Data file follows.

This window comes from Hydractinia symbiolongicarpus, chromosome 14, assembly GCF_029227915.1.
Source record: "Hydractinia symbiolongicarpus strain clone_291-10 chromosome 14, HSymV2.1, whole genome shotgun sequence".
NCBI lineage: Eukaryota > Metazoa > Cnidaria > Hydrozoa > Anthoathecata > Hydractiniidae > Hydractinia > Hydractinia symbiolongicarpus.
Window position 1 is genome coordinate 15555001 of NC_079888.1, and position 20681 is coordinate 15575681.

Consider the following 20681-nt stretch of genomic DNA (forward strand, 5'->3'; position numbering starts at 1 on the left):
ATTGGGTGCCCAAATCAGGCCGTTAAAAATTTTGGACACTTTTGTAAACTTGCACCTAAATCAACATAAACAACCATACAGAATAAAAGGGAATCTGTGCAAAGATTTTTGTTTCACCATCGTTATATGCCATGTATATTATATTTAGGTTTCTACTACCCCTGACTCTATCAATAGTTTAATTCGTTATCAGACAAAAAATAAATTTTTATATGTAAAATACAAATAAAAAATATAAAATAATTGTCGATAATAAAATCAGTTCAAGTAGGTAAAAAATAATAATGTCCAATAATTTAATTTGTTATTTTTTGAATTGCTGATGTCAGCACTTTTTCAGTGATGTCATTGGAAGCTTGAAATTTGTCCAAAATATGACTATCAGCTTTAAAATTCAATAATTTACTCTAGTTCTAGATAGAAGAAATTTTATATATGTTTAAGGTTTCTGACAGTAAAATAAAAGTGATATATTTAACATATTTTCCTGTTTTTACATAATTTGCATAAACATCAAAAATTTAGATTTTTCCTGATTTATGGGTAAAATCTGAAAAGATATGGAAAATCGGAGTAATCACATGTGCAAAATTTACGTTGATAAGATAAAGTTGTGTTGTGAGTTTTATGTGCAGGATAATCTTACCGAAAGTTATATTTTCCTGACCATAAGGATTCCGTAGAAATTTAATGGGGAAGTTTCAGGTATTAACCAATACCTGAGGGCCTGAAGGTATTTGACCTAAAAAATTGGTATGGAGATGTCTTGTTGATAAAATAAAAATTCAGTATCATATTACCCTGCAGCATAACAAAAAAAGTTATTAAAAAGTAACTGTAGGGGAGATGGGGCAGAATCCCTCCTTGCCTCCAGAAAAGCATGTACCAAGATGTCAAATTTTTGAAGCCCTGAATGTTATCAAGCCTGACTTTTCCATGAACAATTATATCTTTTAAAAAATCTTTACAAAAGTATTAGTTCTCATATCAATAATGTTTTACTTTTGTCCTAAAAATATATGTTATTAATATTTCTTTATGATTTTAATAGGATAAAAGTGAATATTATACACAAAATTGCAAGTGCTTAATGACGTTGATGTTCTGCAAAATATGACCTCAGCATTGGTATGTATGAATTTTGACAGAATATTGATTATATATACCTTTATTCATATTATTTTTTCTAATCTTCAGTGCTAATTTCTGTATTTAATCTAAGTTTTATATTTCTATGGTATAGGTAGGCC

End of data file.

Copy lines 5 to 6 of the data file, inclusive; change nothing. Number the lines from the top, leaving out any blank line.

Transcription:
Consider the following 20681-nt stretch of genomic DNA (forward strand, 5'->3'; position numbering starts at 1 on the left):
ATTGGGTGCCCAAATCAGGCCGTTAAAAATTTTGGACACTTTTGTAAACTTGCACCTAAATCAACATAAACAACCATACAGAATAAAAGGGAATCTGTGCAAAGATTTTTGTTTCACCATCGTTATATGCCATGTATATTATATTTAGGTTTCTACTACCCCTGACTCTATCAATAGTTTAATTCGTTATCAGACAAAAAATAAATTTTTATATGTAAAATACAAATAAAAAATATAAAATAATTGTCGATAATAAAATCAGTTCAAGTAGGTAAAAAATAATAATGTCCAATAATTTAATTTGTTATTTTTTGAATTGCTGATGTCAGCACTTTTTCAGTGATGTCATTGGAAGCTTGAAATTTGTCCAAAATATGACTATCAGCTTTAAAATTCAATAATTTACTCTAGTTCTAGATAGAAGAAATTTTATATATGTTTAAGGTTTCTGACAGTAAAATAAAAGTGATATATTTAACATATTTTCCTGTTTTTACATAATTTGCATAAACATCAAAAATTTAGATTTTTCCTGATTTATGGGTAAAATCTGAAAAGATATGGAAAATCGGAGTAATCACATGTGCAAAATTTACGTTGATAAGATAAAGTTGTGTTGTGAGTTTTATGTGCAGGATAATCTTACCGAAAGTTATATTTTCCTGACCATAAGGATTCCGTAGAAATTTAATGGGGAAGTTTCAGGTATTAACCAATACCTGAGGGCCTGAAGGTATTTGACCTAAAAAATTGGTATGGAGATGTCTTGTTGATAAAATAAAAATTCAGTATCATATTACCCTGCAGCATAACAAAAAAAGTTATTAAAAAGTAACTGTAGGGGAGATGGGGCAGAATCCCTCCTTGCCTCCAGAAAAGCATGTACCAAGATGTCAAATTTTTGAAGCCCTGAATGTTATCAAGCCTGACTTTTCCATGAACAATTATATCTTTTAAAAAATCTTTACAAAAGTATTAGTTCTCATATCAATAATGTTTTACTTTTGTCCTAAAAATATATGTTATTAATATTTCTTTATGATTTTAATAGGATAAAAGTGAATATTATACACAAAATTGCAAGTGCTTAATGACGTTGATGTTCTGCAAAATATGACCTCAGCATTGGTATGTATGAATTTTGACAGAATATTGATTATATATACCTTTATTCATATTATTTTTTCTAATCTTCAGTGCTAATTTCTGTATTTAATCTAAGTTTTATATTTCTATGGTATAGGTAGGCC